6. Supply and demand for retail space will change in the local area during the year.  The impact of new property developments will also reflect in your market rental.  Keep in contact with the local property development office to understand the new developments that may be coming up.
  7. Car park information will include numbers of car parks and the access methods for customers and tenants.  When it comes to retail property performance, the function of the car park will be important for the future levels of customer interaction and trade.  In many respects, car parking today needs to be accessible, friendly, and secure.  Customers will soon turn away from a property if car parking is too difficult.
  8. Customer demographics and levels of trade will change throughout the year.  Ensure that you understand the typical customer that comes to the property and the reasons why they do so.  Those factors are likely to change throughout the year.
  9. Signage rules and regulations will apply to particular tenancies.  Any new tenant to a property should be suitably briefed on the signage policies that apply to shop presentation.
  10. Landlord works and property improvements will be important issues to the incoming tenant.  Exactly what will be provided to the tenant as part of the new tenancy lease?  Will the lease for the tenant require special modification and allowances for unique tenancy improvements?  What should happen at the end of the lease term with regard to premises make good?
  11. Services and amenities to the property and to the tenancies will be important.  All the expected facilities services and amenities should be well maintained and up to date.  A property that is neglected when it comes to the maintenance of these issues will soon become redundant from the tenancy perspective.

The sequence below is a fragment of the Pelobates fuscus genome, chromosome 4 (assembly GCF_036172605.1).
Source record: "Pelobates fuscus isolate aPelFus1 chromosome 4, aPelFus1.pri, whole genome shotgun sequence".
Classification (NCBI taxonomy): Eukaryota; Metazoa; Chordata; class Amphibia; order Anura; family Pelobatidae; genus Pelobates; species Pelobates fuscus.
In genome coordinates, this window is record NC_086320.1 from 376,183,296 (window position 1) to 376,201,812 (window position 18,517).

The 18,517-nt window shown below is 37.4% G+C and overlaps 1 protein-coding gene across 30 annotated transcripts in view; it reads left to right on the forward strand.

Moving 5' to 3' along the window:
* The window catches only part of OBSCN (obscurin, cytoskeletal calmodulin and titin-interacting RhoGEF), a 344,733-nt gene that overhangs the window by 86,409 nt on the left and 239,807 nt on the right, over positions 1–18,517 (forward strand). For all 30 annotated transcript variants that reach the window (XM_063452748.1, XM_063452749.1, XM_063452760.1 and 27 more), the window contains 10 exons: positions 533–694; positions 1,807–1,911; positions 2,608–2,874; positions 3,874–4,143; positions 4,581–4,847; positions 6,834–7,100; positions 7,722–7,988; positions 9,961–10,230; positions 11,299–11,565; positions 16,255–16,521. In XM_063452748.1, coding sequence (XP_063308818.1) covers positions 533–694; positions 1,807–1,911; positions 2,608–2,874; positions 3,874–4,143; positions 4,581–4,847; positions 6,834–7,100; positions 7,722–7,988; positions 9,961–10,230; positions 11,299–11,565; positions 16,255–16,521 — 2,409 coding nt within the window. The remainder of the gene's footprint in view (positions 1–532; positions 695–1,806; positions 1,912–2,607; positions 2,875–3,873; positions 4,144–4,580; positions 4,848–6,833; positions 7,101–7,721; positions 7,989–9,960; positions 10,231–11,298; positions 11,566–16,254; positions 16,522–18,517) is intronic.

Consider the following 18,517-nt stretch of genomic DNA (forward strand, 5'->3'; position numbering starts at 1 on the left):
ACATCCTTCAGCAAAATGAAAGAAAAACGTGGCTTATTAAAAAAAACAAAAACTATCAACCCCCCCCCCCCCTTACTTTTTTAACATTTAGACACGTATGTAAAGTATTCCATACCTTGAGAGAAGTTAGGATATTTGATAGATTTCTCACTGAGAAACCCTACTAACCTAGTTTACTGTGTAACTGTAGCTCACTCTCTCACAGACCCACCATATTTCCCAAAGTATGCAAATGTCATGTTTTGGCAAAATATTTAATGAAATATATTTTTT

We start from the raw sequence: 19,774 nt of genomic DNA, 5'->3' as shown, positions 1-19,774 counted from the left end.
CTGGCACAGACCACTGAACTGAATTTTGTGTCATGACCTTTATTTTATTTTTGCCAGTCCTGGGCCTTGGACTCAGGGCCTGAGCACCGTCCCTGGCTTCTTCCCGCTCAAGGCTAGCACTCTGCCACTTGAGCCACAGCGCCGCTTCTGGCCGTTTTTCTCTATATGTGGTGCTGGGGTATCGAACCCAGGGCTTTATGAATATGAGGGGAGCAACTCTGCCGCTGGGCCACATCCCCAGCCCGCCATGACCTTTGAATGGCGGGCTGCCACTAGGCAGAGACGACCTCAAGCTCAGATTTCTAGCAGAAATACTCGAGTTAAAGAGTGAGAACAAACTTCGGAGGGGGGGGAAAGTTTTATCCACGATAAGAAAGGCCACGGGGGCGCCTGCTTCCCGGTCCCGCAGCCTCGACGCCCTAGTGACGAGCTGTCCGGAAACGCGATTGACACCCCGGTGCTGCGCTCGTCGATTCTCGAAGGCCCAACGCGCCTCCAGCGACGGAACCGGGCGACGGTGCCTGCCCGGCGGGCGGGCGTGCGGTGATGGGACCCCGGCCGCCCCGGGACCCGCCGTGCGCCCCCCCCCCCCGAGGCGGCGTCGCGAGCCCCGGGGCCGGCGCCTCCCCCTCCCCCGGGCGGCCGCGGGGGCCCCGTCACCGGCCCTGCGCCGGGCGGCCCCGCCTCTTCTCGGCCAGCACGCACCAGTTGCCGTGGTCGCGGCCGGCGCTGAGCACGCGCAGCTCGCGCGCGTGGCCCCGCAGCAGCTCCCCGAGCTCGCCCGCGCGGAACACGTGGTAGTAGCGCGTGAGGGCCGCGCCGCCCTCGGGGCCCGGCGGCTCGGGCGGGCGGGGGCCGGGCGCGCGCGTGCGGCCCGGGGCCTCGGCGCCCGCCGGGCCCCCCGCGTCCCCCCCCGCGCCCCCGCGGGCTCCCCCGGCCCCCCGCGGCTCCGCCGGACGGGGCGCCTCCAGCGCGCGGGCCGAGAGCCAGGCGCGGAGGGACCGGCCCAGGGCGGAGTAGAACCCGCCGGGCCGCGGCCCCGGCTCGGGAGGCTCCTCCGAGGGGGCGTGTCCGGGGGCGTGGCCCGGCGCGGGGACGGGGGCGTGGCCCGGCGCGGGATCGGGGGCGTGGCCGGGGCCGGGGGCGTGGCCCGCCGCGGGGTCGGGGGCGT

12. Guarantors and the security deposit requirements will be parts of the negotiation process for the new lease.  Decisions will need to be made regards the types of guarantees required and the amount of security deposit.  These factors may vary depending on the tenant that you secure for the premises.
  13. Fit out design and specifications will be important when a tenant is identified for the premises.  Certain rules and regulations will be required to control the tenant during the fitout construction phase.
  14. Outgoings and occupancy charges will have an impact on the tenant’s ability to trade.  Review competing properties in the surrounding area to understand exactly the types of outgoings that are acceptable in the prevailing market conditions.  Your property should be competitively positioned and not exceeding those charges in other properties.